Groups join forces to reduce begging, panhandling downtown
City Hall, DTSF, Inc. and businesses combine work to curb loitering, homelessness in central commercial hub of Sioux Falls
Something as simple as a bench — coupled with the high volume of pedestrians found at the corner of 10th Street and Phillips Avenue each day — made the downtown Sioux Falls location a prime spot for panhandling and begging.
But that’s not the case anymore, as the city and its public and private partners have adjusted policing, security and amenities to curb the amount of begging along downtown Sioux Falls’ primary commercial corridor. And that’s resulting in what regulars to the bustling Phillips Avenue say has been a noticeable downturn in the number of transients and homeless loitering on street corners.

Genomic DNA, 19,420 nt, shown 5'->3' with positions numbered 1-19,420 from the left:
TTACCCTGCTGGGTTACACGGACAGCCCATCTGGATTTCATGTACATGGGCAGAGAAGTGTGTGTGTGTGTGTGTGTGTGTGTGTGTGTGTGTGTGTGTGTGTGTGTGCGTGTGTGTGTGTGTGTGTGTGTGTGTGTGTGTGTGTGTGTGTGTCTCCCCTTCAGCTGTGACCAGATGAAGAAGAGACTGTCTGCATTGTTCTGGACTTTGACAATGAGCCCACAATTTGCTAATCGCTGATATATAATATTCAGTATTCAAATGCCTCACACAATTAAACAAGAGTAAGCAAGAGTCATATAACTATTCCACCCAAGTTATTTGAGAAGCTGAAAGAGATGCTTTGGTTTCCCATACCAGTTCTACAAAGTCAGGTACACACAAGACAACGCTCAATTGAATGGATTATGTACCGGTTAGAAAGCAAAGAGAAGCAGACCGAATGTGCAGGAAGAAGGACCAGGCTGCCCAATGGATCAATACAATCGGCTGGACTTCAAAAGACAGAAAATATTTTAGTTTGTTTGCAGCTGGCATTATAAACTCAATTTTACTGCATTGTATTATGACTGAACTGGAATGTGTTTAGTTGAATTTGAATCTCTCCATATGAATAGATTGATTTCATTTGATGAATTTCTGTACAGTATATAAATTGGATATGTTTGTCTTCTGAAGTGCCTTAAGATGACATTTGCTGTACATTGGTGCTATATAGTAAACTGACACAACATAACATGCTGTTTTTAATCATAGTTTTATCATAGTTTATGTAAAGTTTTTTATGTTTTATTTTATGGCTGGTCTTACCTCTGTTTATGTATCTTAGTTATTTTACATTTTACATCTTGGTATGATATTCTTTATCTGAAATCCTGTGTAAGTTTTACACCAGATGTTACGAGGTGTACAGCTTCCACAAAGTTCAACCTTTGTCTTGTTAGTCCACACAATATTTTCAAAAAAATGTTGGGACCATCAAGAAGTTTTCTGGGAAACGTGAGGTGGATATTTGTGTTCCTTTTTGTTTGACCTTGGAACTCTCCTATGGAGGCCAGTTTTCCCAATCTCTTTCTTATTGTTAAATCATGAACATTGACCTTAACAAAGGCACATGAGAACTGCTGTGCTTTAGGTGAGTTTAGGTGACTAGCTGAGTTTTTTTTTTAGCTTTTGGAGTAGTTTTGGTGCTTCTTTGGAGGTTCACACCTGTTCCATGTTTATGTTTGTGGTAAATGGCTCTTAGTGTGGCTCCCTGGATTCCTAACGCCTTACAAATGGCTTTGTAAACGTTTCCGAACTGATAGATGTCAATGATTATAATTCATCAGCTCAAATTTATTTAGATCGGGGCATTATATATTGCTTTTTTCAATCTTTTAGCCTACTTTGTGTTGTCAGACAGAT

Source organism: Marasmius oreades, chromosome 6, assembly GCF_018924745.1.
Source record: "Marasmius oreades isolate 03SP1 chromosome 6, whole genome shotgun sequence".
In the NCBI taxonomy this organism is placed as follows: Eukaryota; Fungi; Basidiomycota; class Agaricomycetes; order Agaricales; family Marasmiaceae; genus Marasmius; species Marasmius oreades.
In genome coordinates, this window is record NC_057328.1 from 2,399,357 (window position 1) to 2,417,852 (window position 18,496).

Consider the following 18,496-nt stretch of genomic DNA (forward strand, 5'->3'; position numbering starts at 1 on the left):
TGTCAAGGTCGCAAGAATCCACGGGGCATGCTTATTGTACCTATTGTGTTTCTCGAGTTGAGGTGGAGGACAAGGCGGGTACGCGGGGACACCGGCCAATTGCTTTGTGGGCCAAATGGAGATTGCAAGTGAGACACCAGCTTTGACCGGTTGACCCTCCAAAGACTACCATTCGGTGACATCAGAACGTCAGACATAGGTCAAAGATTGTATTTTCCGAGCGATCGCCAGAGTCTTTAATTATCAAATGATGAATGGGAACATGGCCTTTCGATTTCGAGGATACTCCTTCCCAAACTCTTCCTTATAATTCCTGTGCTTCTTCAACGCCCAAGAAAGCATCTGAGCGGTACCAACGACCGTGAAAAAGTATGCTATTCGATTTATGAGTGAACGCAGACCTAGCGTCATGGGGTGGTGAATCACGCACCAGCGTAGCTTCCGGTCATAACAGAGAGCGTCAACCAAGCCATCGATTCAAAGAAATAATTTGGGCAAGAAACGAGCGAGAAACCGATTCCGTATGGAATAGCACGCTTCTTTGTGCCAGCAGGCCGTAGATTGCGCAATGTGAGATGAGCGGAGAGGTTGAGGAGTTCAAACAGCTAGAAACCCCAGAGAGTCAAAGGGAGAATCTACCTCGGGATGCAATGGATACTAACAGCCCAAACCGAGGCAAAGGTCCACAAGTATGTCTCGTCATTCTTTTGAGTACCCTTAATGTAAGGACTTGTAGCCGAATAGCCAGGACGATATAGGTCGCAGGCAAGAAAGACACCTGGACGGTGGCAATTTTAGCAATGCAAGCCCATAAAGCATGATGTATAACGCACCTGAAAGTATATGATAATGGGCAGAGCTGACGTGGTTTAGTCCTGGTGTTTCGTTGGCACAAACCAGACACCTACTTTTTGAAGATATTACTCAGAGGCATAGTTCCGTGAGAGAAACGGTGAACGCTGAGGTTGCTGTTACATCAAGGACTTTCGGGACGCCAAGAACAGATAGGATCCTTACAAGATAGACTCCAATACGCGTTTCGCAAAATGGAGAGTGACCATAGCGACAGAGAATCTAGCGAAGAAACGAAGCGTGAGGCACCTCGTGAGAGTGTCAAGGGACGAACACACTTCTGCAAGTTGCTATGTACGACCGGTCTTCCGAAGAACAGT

Interviews conducted this summer by The Dakota Scout with downtown businesses, a nonprofit tasked with maintaining and beautifying the heart of Sioux Falls and city officials revealed a multi-faceted approach to addressing what had been an increasing number of individuals living on the streets.
And though folks like Mayor Paul TenHaken, Sioux Falls Police Chief Jon Thum or downtown boosters are not naive enough to say that increased police presence, private security and more mental health outreach will solve homelessness in the city, the steps taken in recent month are aimed at keeping it an inviting place for people to live, work and recreate.
“The homeless (problem) is growing so we’re trying to be more deliberate in what we’re doing,” said the mayor, adding that he hopes Sioux Falls can avoid the traps that have given other U.S. cities a black eye when it comes to a visibly-high amount of homelessness. “It’s a bunch of small things.”
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